This multiplication uses each of the digits 0 - 9 once and once only. Using the information given, can you replace the stars in the calculation with figures?

Amazing as it may seem the three fives remaining in the following `skeleton' are sufficient to reconstruct the entire long division sum.

Can you work out the arrangement of the digits in the square so that the given products are correct? The numbers 1 - 9 may be used once and once only.

There were chews for 2p, mini eggs for 3p, Chocko bars for 5p and lollypops for 7p in the sweet shop. What could each of the children buy with their money?

Given the products of adjacent cells, can you complete this Sudoku?

Use your logical-thinking skills to deduce how much Dan's crisps and ice-cream cost altogether.

Cherri, Saxon, Mel and Paul are friends. They are all different ages. Can you find out the age of each friend using the information?

After training hard, these two children have improved their results. Can you work out the length or height of their first jumps?

This article for teachers looks at how teachers can use problems from the NRICH site to help them teach division.

I'm thinking of a number. When my number is divided by 5 the remainder is 4. When my number is divided by 3 the remainder is 2. Can you find my number?

This problem is based on the story of the Pied Piper of Hamelin. Investigate the different numbers of people and rats there could have been if you know how many legs there are altogether!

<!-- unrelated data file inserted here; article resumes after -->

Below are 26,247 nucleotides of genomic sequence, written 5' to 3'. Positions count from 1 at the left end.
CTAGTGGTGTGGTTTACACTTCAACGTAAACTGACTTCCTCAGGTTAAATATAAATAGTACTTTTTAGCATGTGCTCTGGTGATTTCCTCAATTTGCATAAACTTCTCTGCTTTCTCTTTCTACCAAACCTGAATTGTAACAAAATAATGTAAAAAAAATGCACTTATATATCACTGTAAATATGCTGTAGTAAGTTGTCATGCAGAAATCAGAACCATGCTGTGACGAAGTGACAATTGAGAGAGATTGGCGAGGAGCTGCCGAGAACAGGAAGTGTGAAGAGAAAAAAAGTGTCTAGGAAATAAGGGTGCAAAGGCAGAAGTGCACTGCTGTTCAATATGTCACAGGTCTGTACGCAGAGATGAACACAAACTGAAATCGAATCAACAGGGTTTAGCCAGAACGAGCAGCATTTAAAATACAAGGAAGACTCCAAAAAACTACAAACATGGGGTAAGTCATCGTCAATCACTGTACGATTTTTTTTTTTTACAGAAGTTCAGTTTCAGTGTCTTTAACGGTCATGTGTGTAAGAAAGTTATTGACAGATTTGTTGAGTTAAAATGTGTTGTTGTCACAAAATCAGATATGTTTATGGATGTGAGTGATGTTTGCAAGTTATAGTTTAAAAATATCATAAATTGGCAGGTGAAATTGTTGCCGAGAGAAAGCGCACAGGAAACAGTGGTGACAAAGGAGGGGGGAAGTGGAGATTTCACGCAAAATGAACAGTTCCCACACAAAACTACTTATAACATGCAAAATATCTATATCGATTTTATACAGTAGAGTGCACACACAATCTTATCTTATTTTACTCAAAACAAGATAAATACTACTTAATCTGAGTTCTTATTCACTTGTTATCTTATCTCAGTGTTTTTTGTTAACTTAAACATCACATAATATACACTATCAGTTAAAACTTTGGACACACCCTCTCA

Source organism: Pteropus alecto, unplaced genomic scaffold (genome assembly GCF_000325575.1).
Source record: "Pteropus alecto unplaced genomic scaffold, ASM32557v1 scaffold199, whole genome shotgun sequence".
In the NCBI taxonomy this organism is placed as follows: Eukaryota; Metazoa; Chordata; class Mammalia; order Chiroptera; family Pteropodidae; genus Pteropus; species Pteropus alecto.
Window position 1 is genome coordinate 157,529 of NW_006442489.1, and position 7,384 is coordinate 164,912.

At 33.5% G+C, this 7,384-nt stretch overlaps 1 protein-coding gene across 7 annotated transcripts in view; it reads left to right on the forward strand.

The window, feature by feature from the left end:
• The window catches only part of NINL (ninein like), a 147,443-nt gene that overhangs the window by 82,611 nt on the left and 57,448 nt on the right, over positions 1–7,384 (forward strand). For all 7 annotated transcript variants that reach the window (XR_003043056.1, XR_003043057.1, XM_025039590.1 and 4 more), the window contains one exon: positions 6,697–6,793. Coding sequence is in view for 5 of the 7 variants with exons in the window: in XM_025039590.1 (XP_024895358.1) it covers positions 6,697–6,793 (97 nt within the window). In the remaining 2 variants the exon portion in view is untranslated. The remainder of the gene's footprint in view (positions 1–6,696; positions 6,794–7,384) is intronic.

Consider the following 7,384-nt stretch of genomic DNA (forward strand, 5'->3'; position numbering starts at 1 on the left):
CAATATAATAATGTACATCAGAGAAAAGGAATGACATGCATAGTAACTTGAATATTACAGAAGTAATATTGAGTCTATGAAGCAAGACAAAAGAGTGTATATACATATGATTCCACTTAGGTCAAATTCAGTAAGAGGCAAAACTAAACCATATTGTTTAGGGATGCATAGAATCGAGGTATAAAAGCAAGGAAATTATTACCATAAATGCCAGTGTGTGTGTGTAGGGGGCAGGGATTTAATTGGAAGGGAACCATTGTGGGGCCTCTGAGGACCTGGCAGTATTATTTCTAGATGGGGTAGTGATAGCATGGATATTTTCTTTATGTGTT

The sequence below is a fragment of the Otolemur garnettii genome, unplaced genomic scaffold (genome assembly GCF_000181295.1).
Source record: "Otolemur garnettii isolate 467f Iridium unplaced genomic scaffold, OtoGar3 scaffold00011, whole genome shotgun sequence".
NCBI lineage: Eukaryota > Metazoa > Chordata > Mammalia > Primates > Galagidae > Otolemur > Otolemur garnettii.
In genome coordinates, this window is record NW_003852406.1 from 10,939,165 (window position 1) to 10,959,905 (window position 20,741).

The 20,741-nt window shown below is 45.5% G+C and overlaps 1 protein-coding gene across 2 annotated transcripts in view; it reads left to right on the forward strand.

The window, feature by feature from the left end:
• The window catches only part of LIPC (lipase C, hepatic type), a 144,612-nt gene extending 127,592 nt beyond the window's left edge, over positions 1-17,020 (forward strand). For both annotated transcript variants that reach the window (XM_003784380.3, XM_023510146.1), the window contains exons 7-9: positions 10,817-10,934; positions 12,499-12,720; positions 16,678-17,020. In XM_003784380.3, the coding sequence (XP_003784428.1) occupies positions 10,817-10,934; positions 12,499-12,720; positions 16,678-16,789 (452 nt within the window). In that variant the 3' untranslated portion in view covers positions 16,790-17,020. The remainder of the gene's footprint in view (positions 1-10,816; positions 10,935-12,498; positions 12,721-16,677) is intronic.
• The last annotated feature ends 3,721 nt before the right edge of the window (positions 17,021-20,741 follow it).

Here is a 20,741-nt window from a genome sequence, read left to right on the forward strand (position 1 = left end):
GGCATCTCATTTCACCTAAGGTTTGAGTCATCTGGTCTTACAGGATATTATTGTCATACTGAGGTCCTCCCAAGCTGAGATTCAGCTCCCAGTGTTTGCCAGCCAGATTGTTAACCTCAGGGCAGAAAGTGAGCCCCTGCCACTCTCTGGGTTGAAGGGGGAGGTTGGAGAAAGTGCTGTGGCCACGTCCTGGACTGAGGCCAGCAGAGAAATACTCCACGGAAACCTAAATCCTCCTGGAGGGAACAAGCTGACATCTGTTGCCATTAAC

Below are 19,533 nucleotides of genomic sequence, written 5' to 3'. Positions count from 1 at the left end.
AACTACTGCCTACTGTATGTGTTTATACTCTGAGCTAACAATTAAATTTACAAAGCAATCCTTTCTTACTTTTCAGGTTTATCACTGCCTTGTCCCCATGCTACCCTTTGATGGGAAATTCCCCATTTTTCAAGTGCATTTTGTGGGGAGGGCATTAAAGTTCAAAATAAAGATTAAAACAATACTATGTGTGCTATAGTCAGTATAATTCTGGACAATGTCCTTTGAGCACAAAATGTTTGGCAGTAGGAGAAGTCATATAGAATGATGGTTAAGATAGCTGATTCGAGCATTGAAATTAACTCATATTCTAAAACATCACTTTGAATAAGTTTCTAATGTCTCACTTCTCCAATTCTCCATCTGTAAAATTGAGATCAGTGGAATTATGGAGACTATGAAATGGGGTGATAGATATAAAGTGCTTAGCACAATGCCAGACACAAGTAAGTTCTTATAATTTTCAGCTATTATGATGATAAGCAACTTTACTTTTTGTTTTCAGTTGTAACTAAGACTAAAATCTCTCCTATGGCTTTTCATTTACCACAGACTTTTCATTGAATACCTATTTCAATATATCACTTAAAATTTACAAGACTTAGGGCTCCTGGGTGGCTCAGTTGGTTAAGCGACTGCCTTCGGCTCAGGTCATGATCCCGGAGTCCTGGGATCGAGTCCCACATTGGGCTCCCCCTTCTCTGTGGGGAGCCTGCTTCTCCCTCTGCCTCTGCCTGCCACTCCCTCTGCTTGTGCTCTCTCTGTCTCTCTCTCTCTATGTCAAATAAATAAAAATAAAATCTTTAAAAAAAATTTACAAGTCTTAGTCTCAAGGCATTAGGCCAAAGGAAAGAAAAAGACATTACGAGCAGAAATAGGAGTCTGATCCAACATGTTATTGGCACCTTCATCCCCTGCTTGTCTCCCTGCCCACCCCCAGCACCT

Work out Tom's number from the answers he gives his friend. He will only answer 'yes' or 'no'.

Resources to support understanding of multiplication and division through playing with number.

Grandma found her pie balanced on the scale with two weights and a quarter of a pie. So how heavy was each pie?

On my calculator I divided one whole number by another whole number and got the answer 3.125 If the numbers are both under 50, what are they?

Find at least one way to put in some operation signs (+ - x ÷) to make these digits come to 100.

Look on the back of any modern book and you will find an ISBN code. Take this code and calculate this sum in the way shown. Can you see what the answers always have in common?

Can you arrange 5 different digits (from 0 - 9) in the cross in the way described?

There are four equal weights on one side of the scale and an apple on the other side. What can you say that is true about the apple and the weights from the picture?

Explore Alex's number plumber. What questions would you like to ask? What do you think is happening to the numbers?

In November, Liz was interviewed for an article on a parents' website about learning times tables. Read the article here.

Put operations signs between the numbers 3 4 5 6 to make the highest possible number and lowest possible number.

Which is quicker, counting up to 30 in ones or counting up to 300 in tens? Why?

Well now, what would happen if we lost all the nines in our number system? Have a go at writing the numbers out in this way and have a look at the multiplications table.

What happens when you add the digits of a number then multiply the result by 2 and you keep doing this? You could try for different numbers and different rules.